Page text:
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  HOME | Chile

Archaeological Finds Enrich Understanding of Pre-Columbian Chile

SANTIAGO – During construction of a road in Chile’s El Olivar region, located some 470 kilometers (290 miles) from Santiago, workers came upon archaeological remains that experts call a historic discovery that will enrich the world’s understanding of pre-Columbian communities.

Infrastructure works along that stretch of a highway, designed to connect the cities of La Serena and Vallenar, have uncovered the burial grounds of several pre-Columbian cultures that inhabited the area as early as 1,700 years ago.

Since the discovery last July, a team of 30 archaeologists and another 50 experts have been at work in 452 digs excavated to reconnoiter an area full of impressive material items dating back to ancient times.

“These finds will provide us with new information about the ways of life of northern Chile’s pre-Columbian cultures,” Paola Gonzalez, lead archaeologist of the research project, told EFE.

During the archaeological survey, experts have found 49 areas with the remains of burials and dwellings belonging to the Molle, Animas and Diaguita cultures.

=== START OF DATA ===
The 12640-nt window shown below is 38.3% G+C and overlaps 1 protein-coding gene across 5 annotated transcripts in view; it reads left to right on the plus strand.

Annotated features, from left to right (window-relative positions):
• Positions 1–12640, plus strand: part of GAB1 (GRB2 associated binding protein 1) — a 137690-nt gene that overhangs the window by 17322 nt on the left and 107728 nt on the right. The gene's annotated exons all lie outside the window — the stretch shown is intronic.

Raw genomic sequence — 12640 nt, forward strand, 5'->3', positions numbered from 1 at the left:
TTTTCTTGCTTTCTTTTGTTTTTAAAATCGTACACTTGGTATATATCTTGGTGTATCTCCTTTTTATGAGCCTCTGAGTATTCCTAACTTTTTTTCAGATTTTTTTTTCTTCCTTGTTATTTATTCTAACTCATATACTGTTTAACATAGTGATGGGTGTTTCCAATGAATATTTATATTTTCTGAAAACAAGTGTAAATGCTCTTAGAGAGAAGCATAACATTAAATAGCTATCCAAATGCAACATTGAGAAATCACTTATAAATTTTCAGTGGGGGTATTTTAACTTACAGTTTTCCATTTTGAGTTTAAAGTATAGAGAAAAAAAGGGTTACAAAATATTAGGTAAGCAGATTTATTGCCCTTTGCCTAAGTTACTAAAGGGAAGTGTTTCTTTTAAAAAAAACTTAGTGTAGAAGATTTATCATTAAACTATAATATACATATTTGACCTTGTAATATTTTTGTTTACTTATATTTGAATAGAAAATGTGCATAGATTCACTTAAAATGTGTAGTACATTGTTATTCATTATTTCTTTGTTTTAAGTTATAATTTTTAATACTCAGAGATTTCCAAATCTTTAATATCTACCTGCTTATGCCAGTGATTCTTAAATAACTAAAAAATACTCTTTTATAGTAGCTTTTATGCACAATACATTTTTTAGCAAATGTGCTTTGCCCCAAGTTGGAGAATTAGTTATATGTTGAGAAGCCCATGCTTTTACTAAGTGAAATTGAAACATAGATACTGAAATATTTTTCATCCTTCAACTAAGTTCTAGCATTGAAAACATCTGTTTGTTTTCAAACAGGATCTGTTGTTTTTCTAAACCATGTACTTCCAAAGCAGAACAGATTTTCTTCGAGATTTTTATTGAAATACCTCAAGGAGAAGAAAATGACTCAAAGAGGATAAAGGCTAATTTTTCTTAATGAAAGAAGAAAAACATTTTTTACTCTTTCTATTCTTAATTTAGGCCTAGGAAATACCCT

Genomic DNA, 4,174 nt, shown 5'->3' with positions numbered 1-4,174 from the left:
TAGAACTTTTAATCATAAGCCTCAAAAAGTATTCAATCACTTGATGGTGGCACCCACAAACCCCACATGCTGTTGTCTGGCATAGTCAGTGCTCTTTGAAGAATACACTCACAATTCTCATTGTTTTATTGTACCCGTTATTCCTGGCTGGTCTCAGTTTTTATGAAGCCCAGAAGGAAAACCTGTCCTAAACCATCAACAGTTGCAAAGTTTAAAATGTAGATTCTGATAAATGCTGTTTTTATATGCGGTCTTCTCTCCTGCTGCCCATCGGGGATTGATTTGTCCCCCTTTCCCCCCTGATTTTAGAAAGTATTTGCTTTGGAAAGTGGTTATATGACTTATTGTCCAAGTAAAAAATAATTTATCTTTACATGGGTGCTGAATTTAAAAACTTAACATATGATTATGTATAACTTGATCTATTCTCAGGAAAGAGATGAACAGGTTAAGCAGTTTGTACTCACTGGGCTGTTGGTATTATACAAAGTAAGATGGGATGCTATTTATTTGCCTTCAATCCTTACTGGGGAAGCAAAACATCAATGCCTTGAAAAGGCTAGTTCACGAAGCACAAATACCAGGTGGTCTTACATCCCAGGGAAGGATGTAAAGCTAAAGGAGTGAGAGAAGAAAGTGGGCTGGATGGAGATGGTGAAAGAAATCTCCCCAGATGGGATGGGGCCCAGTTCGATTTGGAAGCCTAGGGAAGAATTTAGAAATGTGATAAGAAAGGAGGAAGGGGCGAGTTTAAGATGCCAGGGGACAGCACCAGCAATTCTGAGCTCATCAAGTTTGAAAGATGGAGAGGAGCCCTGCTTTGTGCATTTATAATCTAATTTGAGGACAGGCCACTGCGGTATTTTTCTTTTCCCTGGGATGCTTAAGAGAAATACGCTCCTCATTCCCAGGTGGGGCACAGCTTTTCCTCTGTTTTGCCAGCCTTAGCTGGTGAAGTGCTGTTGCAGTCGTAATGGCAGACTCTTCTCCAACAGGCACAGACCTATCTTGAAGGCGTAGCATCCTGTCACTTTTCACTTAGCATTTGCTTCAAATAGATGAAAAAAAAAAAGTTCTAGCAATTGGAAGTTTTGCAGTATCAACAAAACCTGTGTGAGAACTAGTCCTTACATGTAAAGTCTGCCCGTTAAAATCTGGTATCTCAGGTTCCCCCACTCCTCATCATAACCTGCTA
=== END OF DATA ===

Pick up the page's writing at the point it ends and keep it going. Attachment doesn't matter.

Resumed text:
The latter culture was a pre-Columbian people greatly influenced by the Incas, and who lived between northwestern Argentina and northern Chile.

“Unfortunately, the Diaguita culture is better known for its beautiful polychrome ceramics than for its way of life,” Marcos Biskupovic, archaeologist for the La Serena Archaeological Museum, said.

Gonzalez and archaeologist Gabriel Cantarutti head the recovery of both human and animal bones in the Coquimbo region, as well as of household utensils and ceremonial items.

“These finds will allow us to fill in the blanks in the chronology of pre-Columbian peoples,” Biskupovic said.

The bones of about 100 bodies have been found in quite a small area, together will 49 places with signs of formal burials.

Over time, such discoveries could increase exponentially, since they show this to be one of the richest archaeological sites in northern Chile, Gonzalez said.

Because of the large number of bone deposits found, archaeologists and local authorities propose converting the area into a museum.

 

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